Behind the braggadocio

28th March 2014 at 00:00

Why is it that every college in the UK - and, come to that, every other educational institution in the Western world, from nurseries through to universities - has become such a terrible braggart? You only have to drive by one and take in the banners hanging from the railings to see what I mean. It's like those placards for ailing shows you find outside theatres in the West End of London. But instead of " `Brilliant' - Daily Mail", they say things like " `Second best faith sixth form in south-east Scunthorpe' - Good Colleges Guide" or " `Good with improving features' - Ofsted".

And it doesn't end at the door of the college either. It's mandatory these days for every last institution to adorn its website with so much self-congratulatory flimflam, full of high-quality this and world-class that. Forget a mission statement. Today it is all about "values", showing students what a wonderfully caring and sharing institution their local tech has become and how inclusive, how respectful, how dotingly nurturing its staff are. You can't help thinking that if colleges had noses instead of shiny new annexes, you could watch them growing before your very eyes.

Now, one establishment (where I was a student many years ago) has taken this to a whole new level and is championing itself as the "number one college in England" - although in this case there is some spurious degree of legitimacy, given that the institution is currently sitting at the top of the success rate league table.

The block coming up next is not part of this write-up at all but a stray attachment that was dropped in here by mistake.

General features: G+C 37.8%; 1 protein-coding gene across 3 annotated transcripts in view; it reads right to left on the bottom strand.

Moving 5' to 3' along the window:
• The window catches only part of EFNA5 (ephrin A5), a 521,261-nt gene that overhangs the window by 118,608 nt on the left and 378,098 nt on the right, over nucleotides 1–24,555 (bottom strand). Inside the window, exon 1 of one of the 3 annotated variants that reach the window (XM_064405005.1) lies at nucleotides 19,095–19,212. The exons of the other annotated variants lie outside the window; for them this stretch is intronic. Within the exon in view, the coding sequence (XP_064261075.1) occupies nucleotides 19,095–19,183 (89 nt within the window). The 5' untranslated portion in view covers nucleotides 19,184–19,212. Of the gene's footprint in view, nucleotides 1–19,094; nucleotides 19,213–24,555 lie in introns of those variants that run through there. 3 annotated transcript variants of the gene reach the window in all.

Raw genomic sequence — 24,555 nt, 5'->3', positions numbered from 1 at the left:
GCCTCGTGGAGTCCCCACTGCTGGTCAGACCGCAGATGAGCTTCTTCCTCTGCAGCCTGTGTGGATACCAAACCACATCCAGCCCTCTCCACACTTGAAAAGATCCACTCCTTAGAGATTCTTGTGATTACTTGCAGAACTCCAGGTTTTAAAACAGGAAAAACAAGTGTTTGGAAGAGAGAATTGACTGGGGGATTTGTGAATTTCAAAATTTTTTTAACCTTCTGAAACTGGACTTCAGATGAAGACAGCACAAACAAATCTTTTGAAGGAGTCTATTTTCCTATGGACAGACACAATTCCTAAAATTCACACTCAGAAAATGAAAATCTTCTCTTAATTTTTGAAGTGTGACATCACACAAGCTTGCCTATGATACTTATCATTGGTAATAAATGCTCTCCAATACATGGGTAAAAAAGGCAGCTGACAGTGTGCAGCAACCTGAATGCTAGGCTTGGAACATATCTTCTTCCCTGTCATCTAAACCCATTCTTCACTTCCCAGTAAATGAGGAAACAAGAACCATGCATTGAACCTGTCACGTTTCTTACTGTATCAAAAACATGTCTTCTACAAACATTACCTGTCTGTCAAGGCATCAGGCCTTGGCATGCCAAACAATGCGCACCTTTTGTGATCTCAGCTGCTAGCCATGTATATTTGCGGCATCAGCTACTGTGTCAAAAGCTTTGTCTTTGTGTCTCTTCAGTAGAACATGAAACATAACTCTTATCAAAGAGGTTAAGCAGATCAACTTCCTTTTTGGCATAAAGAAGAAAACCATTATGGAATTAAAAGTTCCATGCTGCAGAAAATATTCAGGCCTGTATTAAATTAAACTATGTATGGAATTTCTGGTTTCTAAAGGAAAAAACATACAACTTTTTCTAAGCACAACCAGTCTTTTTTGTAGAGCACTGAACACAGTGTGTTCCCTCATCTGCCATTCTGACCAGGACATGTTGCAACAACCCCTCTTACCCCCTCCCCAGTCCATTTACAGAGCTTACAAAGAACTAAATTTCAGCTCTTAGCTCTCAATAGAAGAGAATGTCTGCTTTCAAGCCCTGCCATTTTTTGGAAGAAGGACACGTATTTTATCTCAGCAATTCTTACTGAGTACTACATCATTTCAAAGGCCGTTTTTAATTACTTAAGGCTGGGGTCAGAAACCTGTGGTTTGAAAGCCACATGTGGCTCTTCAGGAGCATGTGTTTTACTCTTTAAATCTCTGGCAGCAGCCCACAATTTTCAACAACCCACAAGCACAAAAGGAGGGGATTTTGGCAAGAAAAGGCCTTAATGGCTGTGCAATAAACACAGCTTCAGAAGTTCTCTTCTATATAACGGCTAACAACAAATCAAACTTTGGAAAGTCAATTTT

Of course, this desperate need to continually big ourselves up isn't unique to the educational world but something imported wholesale from business. And the bigger the business, it seems, the bigger the balderdash. Thus Starbucks, with the straightest of corporate faces, assures us on its website that its purpose is not to flog us cups of the brown stuff at pound;2 a throw and rising, but - and I quote - "to inspire and nurture the human spirit". Similarly, the great hyperbole factory that is Google gives us more than 1,500 words on "Ten things we know to be true", under such headings as "Fast is better than slow" and "Great just isn't good enough".

It's not so much lying (and this applies to the educational world as much as the commercial one) as being hopelessly optimistic with the truth. No doubt some colleges do reach levels of excellence and inspire and motivate their students. That's on their good days. On bad days they are just as likely to confuse and bore the pants off them.

And with all this hype around, some of it is quite likely to come back and bite us on the bum. It's great when you can tell the world that you are number one. Two or even three doesn't sound too bad either, if last year you were four or five. But when, as is inevitably going to happen, number one slips down to two or three, it all starts to go a bit pear-shaped.

So here's a novel idea: why don't we all just go back to telling our potential customers the plain, unvarnished truth? "We are a college. We teach. We aim for our students to learn." And the rest. is silence.

Stephen Jones is a lecturer at a further education college in London

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